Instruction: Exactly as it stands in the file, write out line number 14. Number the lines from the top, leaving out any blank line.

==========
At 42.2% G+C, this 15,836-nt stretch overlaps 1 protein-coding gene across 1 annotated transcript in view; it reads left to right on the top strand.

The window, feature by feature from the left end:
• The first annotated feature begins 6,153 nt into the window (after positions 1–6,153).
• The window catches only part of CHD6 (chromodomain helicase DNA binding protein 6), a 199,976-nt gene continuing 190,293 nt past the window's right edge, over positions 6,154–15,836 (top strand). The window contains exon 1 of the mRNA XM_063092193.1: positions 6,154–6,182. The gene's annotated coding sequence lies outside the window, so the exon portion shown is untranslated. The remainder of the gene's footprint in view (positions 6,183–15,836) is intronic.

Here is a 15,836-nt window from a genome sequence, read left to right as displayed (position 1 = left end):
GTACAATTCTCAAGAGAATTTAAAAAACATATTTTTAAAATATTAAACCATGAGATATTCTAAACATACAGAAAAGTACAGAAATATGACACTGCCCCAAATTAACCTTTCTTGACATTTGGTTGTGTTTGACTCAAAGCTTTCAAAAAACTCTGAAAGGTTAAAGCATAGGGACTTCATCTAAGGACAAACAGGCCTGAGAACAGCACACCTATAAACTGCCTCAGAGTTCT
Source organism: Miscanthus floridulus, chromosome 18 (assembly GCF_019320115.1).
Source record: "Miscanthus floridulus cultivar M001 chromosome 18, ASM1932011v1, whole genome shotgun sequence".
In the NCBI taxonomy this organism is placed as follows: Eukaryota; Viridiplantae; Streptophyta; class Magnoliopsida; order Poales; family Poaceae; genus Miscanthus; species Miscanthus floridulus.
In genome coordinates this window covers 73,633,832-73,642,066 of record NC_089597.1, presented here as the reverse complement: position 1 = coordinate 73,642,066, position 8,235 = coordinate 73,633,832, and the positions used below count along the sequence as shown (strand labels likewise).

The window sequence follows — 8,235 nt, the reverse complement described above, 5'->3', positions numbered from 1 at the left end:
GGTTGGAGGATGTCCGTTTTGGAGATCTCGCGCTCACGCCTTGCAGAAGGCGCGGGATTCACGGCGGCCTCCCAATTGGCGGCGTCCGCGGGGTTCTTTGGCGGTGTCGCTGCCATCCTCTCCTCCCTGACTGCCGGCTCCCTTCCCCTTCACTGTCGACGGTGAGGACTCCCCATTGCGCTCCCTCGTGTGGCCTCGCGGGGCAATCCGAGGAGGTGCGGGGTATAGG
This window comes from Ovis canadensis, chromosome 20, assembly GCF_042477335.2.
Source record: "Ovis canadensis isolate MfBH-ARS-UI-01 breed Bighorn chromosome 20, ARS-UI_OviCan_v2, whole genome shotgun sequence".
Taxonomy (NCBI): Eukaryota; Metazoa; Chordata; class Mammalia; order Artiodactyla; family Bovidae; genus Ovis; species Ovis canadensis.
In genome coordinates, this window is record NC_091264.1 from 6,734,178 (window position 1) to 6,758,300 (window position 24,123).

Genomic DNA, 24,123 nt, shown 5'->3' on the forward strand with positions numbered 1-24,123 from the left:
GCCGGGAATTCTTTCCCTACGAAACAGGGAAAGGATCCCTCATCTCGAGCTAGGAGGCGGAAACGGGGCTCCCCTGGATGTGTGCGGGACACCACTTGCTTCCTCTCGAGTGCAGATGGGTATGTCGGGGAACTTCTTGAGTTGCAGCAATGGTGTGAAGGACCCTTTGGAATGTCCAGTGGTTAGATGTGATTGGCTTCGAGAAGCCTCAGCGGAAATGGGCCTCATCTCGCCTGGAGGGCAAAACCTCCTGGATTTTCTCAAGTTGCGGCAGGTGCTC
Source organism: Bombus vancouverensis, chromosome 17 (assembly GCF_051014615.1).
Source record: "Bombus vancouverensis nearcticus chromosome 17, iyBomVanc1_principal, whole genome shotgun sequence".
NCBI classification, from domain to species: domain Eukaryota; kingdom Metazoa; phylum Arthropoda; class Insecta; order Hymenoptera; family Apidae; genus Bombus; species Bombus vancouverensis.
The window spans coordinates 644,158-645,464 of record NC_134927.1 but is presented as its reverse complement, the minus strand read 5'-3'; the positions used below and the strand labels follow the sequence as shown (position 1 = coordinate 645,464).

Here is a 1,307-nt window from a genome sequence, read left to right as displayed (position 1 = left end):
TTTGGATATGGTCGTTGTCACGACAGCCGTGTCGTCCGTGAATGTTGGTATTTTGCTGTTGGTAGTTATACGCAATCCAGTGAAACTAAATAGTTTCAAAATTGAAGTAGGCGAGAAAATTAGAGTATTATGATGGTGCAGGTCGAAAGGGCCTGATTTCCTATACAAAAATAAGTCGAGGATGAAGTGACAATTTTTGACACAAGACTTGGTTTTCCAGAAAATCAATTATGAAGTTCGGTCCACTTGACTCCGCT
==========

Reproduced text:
Source record: "Ovis canadensis isolate MfBH-ARS-UI-01 breed Bighorn chromosome 20, ARS-UI_OviCan_v2, whole genome shotgun sequence".